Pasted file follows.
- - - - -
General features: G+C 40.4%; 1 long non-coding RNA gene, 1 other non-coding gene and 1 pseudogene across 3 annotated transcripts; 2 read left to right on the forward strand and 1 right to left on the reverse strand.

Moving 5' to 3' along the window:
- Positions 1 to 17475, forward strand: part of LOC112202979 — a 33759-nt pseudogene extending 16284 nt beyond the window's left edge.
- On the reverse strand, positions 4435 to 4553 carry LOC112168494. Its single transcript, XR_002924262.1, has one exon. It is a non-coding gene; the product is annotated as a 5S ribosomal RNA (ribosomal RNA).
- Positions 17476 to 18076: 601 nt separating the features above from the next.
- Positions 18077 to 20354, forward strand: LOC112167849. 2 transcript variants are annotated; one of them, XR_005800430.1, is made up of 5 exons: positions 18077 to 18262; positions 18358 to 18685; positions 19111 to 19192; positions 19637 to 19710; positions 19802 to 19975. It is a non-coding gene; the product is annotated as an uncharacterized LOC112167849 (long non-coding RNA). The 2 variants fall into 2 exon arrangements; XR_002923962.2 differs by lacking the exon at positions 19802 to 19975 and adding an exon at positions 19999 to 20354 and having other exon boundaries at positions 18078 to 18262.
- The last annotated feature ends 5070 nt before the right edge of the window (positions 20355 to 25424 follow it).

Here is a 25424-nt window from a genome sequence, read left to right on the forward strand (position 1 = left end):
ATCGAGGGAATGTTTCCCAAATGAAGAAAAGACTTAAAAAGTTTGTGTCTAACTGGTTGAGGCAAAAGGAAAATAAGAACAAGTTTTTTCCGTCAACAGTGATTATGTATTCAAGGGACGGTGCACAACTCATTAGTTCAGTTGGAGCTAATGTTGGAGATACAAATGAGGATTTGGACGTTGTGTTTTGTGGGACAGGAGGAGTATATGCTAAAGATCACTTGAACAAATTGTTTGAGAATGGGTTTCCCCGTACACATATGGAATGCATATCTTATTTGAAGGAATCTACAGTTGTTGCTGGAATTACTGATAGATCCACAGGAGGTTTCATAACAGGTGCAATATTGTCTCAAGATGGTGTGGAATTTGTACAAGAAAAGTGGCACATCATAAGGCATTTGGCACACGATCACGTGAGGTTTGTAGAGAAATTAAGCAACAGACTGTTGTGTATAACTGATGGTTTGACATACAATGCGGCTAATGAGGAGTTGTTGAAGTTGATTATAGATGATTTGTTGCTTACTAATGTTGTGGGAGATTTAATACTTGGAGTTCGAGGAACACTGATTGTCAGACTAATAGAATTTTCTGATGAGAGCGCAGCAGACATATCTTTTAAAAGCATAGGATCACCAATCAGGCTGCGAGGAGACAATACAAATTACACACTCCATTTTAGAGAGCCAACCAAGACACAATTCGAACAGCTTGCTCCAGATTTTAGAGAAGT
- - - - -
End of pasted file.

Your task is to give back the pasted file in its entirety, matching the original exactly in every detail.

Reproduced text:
General features: G+C 40.4%; 1 long non-coding RNA gene, 1 other non-coding gene and 1 pseudogene across 3 annotated transcripts; 2 read left to right on the forward strand and 1 right to left on the reverse strand.

Moving 5' to 3' along the window:
- Positions 1 to 17475, forward strand: part of LOC112202979 — a 33759-nt pseudogene extending 16284 nt beyond the window's left edge.
- On the reverse strand, positions 4435 to 4553 carry LOC112168494. Its single transcript, XR_002924262.1, has one exon. It is a non-coding gene; the product is annotated as a 5S ribosomal RNA (ribosomal RNA).
- Positions 17476 to 18076: 601 nt separating the features above from the next.
- Positions 18077 to 20354, forward strand: LOC112167849. 2 transcript variants are annotated; one of them, XR_005800430.1, is made up of 5 exons: positions 18077 to 18262; positions 18358 to 18685; positions 19111 to 19192; positions 19637 to 19710; positions 19802 to 19975. It is a non-coding gene; the product is annotated as an uncharacterized LOC112167849 (long non-coding RNA). The 2 variants fall into 2 exon arrangements; XR_002923962.2 differs by lacking the exon at positions 19802 to 19975 and adding an exon at positions 19999 to 20354 and having other exon boundaries at positions 18078 to 18262.
- The last annotated feature ends 5070 nt before the right edge of the window (positions 20355 to 25424 follow it).

Here is a 25424-nt window from a genome sequence, read left to right on the forward strand (position 1 = left end):
ATCGAGGGAATGTTTCCCAAATGAAGAAAAGACTTAAAAAGTTTGTGTCTAACTGGTTGAGGCAAAAGGAAAATAAGAACAAGTTTTTTCCGTCAACAGTGATTATGTATTCAAGGGACGGTGCACAACTCATTAGTTCAGTTGGAGCTAATGTTGGAGATACAAATGAGGATTTGGACGTTGTGTTTTGTGGGACAGGAGGAGTATATGCTAAAGATCACTTGAACAAATTGTTTGAGAATGGGTTTCCCCGTACACATATGGAATGCATATCTTATTTGAAGGAATCTACAGTTGTTGCTGGAATTACTGATAGATCCACAGGAGGTTTCATAACAGGTGCAATATTGTCTCAAGATGGTGTGGAATTTGTACAAGAAAAGTGGCACATCATAAGGCATTTGGCACACGATCACGTGAGGTTTGTAGAGAAATTAAGCAACAGACTGTTGTGTATAACTGATGGTTTGACATACAATGCGGCTAATGAGGAGTTGTTGAAGTTGATTATAGATGATTTGTTGCTTACTAATGTTGTGGGAGATTTAATACTTGGAGTTCGAGGAACACTGATTGTCAGACTAATAGAATTTTCTGATGAGAGCGCAGCAGACATATCTTTTAAAAGCATAGGATCACCAATCAGGCTGCGAGGAGACAATACAAATTACACACTCCATTTTAGAGAGCCAACCAAGACACAATTCGAACAGCTTGCTCCAGATTTTAGAGAAGT